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“The Transformations of ZANU (PF) and the Making of Modern Zimbabwe 1984-2018”

September 14, 2018 at 3:00 PM to 5:00 PM

Location:433 Paterson Hall
Audience:Carleton Community, Current Students, Media, Prospective Students

“The Transformations of ZANU (PF) and the Making of Modern Zimbabwe 1984-2018”

A Public Talk

by Gerald Chikozho Mazarire

ZANU (PF)’s 1984 Congress was a public expression of a liberation movement struggling to transform itself into a modern political party. Being the second such gathering after the first congress held in 1964, it exhibited the fissures and anxieties wrought upon it by the struggles within ZANU PF that had fermented in the two decades of a protracted armed struggle. The contradictions already apparent were either silenced, negotiated or, at best, postponed as the party straddled the thin line between constitutionalism, rewarding its own heroes and running a government. This paper argues that in managing these roles, the party became heavily dependent on its leader, Robert Mugabe, who re-organised it through subsequent ‘congresses’ by balancing the twin factors of incumbency and entitlement in a format that allowed him unbridled control over ZANU PF. The paper traces the various stages of transformation that the party underwent both constitutionally and by strategic ‘re-organisation’ of its civilian and military arms to explain how this created the necessary ingredients of a subsequent implosion. It explores this in the context of the November 2017 ‘Operation Restore Legacy’ and the implications of military takeover of both the party and government.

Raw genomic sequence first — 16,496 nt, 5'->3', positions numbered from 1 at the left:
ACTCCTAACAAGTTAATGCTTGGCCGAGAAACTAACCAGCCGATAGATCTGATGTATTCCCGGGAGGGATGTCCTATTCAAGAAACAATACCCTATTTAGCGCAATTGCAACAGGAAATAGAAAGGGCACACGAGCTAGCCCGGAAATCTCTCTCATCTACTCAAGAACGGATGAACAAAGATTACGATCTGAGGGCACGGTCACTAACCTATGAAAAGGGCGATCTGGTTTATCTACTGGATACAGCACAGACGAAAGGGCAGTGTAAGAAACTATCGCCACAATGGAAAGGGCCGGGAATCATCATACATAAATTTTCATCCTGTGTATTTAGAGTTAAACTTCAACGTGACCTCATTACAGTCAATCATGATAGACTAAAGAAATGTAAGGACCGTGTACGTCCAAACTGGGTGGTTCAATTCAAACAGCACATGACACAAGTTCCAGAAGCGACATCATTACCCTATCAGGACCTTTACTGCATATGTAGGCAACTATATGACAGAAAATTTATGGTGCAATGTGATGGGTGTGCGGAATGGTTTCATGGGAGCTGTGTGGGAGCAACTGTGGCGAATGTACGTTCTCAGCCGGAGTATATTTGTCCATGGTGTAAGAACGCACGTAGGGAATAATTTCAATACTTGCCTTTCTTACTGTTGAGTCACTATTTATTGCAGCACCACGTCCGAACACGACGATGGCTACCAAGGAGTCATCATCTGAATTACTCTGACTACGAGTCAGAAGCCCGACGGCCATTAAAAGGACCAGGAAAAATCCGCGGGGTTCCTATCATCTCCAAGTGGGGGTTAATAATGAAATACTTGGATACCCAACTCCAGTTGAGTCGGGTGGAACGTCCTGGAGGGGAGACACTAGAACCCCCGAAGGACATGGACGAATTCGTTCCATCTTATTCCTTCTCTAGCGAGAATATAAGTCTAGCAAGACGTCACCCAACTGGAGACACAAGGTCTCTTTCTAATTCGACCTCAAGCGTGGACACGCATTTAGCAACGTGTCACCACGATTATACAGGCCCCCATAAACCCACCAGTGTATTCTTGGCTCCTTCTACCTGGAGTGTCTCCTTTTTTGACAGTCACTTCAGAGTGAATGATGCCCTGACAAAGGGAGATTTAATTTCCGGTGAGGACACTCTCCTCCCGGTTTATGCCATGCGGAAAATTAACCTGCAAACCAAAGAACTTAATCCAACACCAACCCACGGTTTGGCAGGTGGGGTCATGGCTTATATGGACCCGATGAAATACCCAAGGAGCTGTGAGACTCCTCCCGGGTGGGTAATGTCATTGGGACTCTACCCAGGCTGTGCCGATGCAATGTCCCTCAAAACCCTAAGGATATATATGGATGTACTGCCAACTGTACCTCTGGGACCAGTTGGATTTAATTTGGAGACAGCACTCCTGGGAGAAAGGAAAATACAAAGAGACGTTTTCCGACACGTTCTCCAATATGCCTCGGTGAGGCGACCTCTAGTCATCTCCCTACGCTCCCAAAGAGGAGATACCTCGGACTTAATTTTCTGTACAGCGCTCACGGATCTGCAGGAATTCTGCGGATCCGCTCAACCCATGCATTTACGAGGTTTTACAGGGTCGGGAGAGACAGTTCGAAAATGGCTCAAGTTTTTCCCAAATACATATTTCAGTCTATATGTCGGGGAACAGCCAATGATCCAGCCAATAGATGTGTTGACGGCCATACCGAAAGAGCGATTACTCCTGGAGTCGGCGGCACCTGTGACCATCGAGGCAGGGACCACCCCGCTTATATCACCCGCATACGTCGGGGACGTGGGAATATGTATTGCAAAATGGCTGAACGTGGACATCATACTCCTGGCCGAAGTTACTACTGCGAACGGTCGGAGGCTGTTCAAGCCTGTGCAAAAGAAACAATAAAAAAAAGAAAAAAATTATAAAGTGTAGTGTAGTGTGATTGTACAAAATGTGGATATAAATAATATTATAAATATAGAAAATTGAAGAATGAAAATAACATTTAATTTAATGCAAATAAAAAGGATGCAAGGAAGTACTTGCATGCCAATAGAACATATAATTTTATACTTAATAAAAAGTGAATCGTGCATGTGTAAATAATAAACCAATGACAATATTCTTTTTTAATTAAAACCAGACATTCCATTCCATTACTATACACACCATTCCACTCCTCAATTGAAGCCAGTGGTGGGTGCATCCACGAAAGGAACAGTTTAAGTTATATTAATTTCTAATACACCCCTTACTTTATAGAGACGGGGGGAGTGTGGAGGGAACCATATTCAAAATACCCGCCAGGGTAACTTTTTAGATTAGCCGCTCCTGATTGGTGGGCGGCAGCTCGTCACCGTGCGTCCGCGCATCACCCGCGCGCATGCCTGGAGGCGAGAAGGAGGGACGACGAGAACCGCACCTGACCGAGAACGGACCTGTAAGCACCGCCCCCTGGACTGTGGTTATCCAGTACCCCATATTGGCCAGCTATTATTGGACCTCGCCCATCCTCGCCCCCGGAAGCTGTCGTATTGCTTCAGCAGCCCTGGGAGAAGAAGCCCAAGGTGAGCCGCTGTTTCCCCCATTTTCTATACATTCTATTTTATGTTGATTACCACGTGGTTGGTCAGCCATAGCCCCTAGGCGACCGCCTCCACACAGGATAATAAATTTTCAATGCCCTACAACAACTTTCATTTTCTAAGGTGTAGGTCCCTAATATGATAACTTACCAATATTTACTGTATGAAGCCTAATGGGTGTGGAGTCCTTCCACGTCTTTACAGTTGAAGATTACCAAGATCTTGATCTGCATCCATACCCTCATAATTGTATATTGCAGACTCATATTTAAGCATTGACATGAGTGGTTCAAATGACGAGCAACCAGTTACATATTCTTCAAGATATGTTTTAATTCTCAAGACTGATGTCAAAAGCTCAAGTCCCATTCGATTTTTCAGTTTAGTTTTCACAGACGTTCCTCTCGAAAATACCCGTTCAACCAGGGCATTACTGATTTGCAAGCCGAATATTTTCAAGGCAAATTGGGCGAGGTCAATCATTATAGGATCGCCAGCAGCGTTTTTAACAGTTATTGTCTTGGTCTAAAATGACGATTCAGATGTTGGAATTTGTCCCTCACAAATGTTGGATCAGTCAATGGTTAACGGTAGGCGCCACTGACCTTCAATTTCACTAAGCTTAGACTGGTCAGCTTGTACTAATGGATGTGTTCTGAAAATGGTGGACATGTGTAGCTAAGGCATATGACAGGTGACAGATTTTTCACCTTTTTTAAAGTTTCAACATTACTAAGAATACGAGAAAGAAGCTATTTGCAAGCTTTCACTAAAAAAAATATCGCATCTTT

Professor Gerald Chikozho Mazarire is an Associate Professor in the History Department of the Midlands State University in Gweru, Zimbabwe. He holds a DPhil in History from the University of Zimbabwe. His research interests are on Zimbabwe, pre-colonial communities, liberation movements and the state.

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